The Riding School, situated on the north side of Carlton Place, was built in 1846-47 by local architect William Hinves. It was opened for school instruction on 16 August 1847. Its outline is anticipated in the 1:1056 Ordnance Survey plan of the Borough of Southampton surveyed in 1845-6, published nine months before the building was finished. The cost of building was nearly £3,000 and it was said that only the riding school in Bryanstone Place, in the heart of fashionable Marylebone, was its equal in size. Even that, according to the Hampshire Independent, was its inferior in beauty, in light and in ventilation. The dimensions are impressive: 122 feet long, 43 feet wide and 25 feet to the underside of the tie beams to the roof. It was one of the most successful commissions of the Southampton architect William Hinves. The open-grained timber roof was in the style of Westminster Hall.

Semi-circular headed windows, high on the side walls, allowed in a flood of light. The window frames were of iron. A gallery gave spectators an unrestricted view of the riding hall, as well as showing off the roof to full advantage. Gas lighting, through immense pendulous burners in frosted glass hanging low over the main arena, gave “a light equal to the most delightful sunshine” (Hampshire Independent). Adjoining the gallery were retiring and dressing rooms for ladies: acknowledgment of the influence of Queen Victoria in making the art of riding essential to fashionable life. A Riding Master, Captain A F Bernatzkey, was brought in from the Brighton Riding School.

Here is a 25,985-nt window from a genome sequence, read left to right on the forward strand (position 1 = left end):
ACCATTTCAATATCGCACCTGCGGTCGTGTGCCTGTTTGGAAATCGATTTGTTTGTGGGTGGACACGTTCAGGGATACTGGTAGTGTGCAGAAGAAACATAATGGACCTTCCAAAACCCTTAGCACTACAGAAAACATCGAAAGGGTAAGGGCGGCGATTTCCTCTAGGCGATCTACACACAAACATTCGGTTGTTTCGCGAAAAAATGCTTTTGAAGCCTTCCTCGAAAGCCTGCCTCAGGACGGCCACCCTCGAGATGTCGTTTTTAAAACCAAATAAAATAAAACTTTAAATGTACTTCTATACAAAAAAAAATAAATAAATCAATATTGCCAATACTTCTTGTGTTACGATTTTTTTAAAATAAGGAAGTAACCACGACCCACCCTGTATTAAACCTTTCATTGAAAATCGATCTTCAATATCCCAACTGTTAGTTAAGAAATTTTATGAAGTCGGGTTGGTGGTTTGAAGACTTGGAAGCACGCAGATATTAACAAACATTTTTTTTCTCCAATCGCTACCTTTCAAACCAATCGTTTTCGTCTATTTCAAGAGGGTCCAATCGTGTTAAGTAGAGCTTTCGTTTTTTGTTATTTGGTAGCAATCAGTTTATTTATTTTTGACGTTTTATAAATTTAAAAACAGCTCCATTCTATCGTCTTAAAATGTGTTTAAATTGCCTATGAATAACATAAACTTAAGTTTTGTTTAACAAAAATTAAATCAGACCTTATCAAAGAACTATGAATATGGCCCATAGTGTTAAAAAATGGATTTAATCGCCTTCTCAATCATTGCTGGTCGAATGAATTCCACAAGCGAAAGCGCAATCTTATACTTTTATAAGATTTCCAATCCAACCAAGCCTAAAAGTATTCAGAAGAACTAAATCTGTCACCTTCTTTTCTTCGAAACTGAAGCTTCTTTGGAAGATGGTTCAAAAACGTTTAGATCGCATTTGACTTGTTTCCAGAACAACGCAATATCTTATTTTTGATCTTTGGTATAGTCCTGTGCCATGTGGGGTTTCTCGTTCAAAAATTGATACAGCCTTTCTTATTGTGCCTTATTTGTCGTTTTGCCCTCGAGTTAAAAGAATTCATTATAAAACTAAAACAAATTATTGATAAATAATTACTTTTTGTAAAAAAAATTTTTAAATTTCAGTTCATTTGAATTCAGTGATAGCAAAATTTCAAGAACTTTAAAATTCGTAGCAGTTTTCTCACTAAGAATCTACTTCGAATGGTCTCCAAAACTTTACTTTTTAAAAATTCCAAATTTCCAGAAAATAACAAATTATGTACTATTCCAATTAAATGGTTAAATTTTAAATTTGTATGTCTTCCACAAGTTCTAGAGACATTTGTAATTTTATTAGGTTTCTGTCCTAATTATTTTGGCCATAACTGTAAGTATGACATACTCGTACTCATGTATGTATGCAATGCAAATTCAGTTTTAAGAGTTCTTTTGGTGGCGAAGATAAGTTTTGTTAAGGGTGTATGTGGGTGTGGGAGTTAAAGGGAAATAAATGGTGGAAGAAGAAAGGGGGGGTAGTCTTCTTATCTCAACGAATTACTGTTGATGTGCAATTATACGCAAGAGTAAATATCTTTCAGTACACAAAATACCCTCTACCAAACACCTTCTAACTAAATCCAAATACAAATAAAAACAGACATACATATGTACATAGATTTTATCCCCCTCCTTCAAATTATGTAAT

The school lasted in its full pomp less than two years. The anticipated clientele failed to materialize. Any pretence of exclusivity ended when the building was fitted up as a circus in May 1849, to host a season of performances by Cooke’s Royal Equestrian Company and Circus Establishment. The school, however, continued in existence until 1860 when, after extensive alterations and refitting, it became the Carlton Assembly Rooms and Music Hall (see clipping below). Later in the 19th century it became the Hampshire Volunteers Drill Hall. In 1981 it was taken over by Southampton University for their Officer Training Corps headquarters, a purpose for which it is still used. It is Grade II listed

Riding School

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An advert for Thomas Pratt of Bedford Mews which shows the exterior of the Riding School. From the Post Office Directory of Southampton, 1853

Riding School

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Interior of the Riding School by Philip Brannon, c.1850


Newspaper clipping:


Further reading:

‘Southampton Riding School’, by Richard Preston (Southampton Occasional Papers no. 2)
Southampton Occasional Notes, 2nd Series by ‘Townsman’, p40. (HS/h)
More Stories of Southampton Streets, by A. G. K. Leonard, p29. (HS/h)
Picture of Southampton (1849), by Philip Brannon, p26, 55. (HS/h)


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